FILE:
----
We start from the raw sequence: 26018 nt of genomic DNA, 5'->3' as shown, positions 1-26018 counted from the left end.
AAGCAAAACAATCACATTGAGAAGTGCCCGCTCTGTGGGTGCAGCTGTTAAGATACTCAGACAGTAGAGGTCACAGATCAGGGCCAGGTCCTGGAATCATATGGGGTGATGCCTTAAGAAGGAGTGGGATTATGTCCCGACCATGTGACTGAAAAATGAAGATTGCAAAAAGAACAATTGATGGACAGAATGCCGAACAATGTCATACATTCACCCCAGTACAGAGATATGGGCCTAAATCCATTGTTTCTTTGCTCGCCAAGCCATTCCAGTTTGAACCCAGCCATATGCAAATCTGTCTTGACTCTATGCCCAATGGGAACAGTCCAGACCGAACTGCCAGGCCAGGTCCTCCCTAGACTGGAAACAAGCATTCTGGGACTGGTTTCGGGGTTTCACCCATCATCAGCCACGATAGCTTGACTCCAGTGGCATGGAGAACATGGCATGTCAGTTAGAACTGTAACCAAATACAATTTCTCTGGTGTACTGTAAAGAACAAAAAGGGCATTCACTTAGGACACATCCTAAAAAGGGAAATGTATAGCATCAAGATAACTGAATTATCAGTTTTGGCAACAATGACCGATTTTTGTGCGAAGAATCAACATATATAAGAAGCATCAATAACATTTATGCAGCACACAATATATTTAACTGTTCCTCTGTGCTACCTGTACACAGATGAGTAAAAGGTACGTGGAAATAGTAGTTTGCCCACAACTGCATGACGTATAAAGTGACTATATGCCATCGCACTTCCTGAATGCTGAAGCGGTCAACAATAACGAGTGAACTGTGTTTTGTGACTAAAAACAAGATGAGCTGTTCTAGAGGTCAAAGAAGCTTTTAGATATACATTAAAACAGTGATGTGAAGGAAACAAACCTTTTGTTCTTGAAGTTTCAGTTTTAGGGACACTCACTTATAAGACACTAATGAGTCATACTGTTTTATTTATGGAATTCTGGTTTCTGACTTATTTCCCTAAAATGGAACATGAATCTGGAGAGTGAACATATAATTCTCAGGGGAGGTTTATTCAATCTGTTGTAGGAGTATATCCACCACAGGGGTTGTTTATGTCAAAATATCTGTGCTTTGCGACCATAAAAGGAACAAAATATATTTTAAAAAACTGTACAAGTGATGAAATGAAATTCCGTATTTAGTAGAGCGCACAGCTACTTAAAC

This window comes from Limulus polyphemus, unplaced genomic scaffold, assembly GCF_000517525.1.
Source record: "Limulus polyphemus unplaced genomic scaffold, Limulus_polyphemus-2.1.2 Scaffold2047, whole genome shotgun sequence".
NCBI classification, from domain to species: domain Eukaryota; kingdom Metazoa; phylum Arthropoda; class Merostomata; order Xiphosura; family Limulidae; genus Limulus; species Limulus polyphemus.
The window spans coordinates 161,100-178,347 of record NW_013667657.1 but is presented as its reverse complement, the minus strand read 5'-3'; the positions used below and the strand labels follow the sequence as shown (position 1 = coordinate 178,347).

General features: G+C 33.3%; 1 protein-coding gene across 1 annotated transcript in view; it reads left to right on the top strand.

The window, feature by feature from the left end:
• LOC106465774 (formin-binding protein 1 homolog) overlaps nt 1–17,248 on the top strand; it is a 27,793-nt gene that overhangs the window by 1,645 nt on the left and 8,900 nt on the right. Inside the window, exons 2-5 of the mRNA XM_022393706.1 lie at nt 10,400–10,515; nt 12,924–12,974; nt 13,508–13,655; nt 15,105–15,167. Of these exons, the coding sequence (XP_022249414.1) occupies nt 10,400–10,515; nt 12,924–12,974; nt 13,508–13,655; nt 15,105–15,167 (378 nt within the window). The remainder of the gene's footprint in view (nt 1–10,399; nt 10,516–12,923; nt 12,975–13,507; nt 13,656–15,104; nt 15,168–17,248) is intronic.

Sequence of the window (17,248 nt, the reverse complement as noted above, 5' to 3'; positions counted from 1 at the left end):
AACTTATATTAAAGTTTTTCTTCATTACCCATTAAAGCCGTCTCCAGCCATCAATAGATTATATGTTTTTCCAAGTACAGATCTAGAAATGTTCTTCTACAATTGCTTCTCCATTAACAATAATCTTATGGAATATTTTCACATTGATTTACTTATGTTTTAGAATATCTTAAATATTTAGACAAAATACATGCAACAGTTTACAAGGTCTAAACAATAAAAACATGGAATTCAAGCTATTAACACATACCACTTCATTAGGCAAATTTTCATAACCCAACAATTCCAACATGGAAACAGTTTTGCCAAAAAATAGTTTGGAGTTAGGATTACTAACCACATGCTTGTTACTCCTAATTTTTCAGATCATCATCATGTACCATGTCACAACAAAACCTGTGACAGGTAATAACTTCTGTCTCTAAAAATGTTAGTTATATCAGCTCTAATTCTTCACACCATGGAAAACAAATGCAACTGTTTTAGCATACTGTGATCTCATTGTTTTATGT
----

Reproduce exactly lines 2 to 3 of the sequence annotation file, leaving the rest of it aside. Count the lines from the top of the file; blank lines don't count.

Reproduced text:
AAGCAAAACAATCACATTGAGAAGTGCCCGCTCTGTGGGTGCAGCTGTTAAGATACTCAGACAGTAGAGGTCACAGATCAGGGCCAGGTCCTGGAATCATATGGGGTGATGCCTTAAGAAGGAGTGGGATTATGTCCCGACCATGTGACTGAAAAATGAAGATTGCAAAAAGAACAATTGATGGACAGAATGCCGAACAATGTCATACATTCACCCCAGTACAGAGATATGGGCCTAAATCCATTGTTTCTTTGCTCGCCAAGCCATTCCAGTTTGAACCCAGCCATATGCAAATCTGTCTTGACTCTATGCCCAATGGGAACAGTCCAGACCGAACTGCCAGGCCAGGTCCTCCCTAGACTGGAAACAAGCATTCTGGGACTGGTTTCGGGGTTTCACCCATCATCAGCCACGATAGCTTGACTCCAGTGGCATGGAGAACATGGCATGTCAGTTAGAACTGTAACCAAATACAATTTCTCTGGTGTACTGTAAAGAACAAAAAGGGCATTCACTTAGGACACATCCTAAAAAGGGAAATGTATAGCATCAAGATAACTGAATTATCAGTTTTGGCAACAATGACCGATTTTTGTGCGAAGAATCAACATATATAAGAAGCATCAATAACATTTATGCAGCACACAATATATTTAACTGTTCCTCTGTGCTACCTGTACACAGATGAGTAAAAGGTACGTGGAAATAGTAGTTTGCCCACAACTGCATGACGTATAAAGTGACTATATGCCATCGCACTTCCTGAATGCTGAAGCGGTCAACAATAACGAGTGAACTGTGTTTTGTGACTAAAAACAAGATGAGCTGTTCTAGAGGTCAAAGAAGCTTTTAGATATACATTAAAACAGTGATGTGAAGGAAACAAACCTTTTGTTCTTGAAGTTTCAGTTTTAGGGACACTCACTTATAAGACACTAATGAGTCATACTGTTTTATTTATGGAATTCTGGTTTCTGACTTATTTCCCTAAAATGGAACATGAATCTGGAGAGTGAACATATAATTCTCAGGGGAGGTTTATTCAATCTGTTGTAGGAGTATATCCACCACAGGGGTTGTTTATGTCAAAATATCTGTGCTTTGCGACCATAAAAGGAACAAAATATATTTTAAAAAACTGTACAAGTGATGAAATGAAATTCCGTATTTAGTAGAGCGCACAGCTACTTAAAC

This window comes from Limulus polyphemus, unplaced genomic scaffold, assembly GCF_000517525.1.